China accused Tokyo of poisoning already strained Sino-Japanese relations by allowing Taiwan's former president to visit Japan.
Tokyo said on Thursday that the 81-year-old Lee Teng-hui was granted a tourist visa and will come to Japan this month. Mr. Lee is a vocal proponent of Taiwanese independence.
China says Japan's decision strengthens Taiwan's move towards independence.
Chinese Foreign Ministry spokesman Liu Jianchao urged Japan to reverse course. Mr. Liu said Mr. Lee is the mastermind behind Taiwan's independence movement and China hopes, even requires, Japan to cancel its decision.
China considers Taiwan its territory, although the island has been governed separately since Nationalists fled there after losing a civil war to the Communist Party in 1949.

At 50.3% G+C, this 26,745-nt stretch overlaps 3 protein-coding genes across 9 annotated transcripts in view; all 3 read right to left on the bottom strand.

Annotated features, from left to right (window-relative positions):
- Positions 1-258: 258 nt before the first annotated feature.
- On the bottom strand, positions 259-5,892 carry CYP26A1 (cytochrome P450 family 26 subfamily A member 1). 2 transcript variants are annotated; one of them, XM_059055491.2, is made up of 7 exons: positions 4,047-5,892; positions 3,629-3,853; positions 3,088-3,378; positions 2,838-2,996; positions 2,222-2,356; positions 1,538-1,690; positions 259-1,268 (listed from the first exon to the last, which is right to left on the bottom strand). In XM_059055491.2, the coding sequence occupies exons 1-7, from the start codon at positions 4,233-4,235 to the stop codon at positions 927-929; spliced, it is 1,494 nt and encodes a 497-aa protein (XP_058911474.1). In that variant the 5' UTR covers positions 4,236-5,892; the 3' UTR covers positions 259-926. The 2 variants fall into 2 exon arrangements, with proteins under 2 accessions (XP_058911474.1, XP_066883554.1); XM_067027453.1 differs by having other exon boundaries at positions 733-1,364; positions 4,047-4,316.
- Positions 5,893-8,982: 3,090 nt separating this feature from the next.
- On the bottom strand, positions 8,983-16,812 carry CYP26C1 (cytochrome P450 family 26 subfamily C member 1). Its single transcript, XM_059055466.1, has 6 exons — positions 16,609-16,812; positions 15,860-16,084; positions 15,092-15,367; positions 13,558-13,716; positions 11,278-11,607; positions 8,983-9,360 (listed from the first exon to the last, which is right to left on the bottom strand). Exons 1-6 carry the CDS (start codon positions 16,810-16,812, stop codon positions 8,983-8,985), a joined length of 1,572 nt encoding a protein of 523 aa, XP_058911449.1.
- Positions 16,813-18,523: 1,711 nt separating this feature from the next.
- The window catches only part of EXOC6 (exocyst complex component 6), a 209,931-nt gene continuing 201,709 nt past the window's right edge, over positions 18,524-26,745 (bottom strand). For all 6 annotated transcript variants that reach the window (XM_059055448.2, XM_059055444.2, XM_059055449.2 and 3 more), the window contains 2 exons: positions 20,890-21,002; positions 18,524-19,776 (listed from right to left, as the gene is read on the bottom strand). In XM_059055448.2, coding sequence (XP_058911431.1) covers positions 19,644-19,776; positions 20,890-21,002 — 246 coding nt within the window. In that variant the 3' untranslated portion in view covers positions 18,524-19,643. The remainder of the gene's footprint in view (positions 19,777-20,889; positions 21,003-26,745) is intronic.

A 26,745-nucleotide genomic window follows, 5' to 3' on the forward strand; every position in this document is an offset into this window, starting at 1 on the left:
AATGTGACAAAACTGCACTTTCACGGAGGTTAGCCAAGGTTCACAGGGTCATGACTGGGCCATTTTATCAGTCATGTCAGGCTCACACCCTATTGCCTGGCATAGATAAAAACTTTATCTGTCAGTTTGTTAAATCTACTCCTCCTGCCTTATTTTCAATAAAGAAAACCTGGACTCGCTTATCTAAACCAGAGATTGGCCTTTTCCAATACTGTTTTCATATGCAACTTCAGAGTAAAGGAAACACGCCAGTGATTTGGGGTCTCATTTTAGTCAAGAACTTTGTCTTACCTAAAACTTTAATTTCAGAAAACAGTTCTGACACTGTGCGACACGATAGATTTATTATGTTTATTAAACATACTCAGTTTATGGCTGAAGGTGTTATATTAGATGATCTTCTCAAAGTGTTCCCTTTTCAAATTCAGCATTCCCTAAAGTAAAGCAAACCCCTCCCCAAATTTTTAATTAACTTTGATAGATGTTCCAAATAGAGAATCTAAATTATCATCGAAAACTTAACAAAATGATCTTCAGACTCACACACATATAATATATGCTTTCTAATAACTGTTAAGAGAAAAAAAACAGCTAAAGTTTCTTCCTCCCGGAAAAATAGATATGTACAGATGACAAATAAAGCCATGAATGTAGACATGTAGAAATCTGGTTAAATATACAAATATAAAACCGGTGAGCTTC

Beijing opposes moves that might reinforce impressions of Taiwanese independence, including visits by Taiwanese leaders to other countries.
Mr. Lee left office in 2000 but remains active in local politics and is a fierce critic of China's Taiwan policy.
Three months ago, Tokyo denied Mr. Lee a visa but officials say this latest application was granted because the former president promised he would not engage in politics during his visit.
Japanese Foreign Minister Nobutaka Machimura said Thursday the issue is not important as Mr. Lee is making a private trip. He said he does not think the visa issue will hurt relations with China.
Mr. Lee's visit is the latest in a series disputes souring relations between the two Asian leaders.
The countries have squared off over control of a small group of uninhabited islands in the East China Sea. The islands sit near a possible underwater gas field.
In November, a Chinese nuclear-powered submarine passed into Japanese waters. Beijing later apologized for the incident.
Last week Japan labeled China a national security threat and said it will start to shift its defense focus from Russia to China.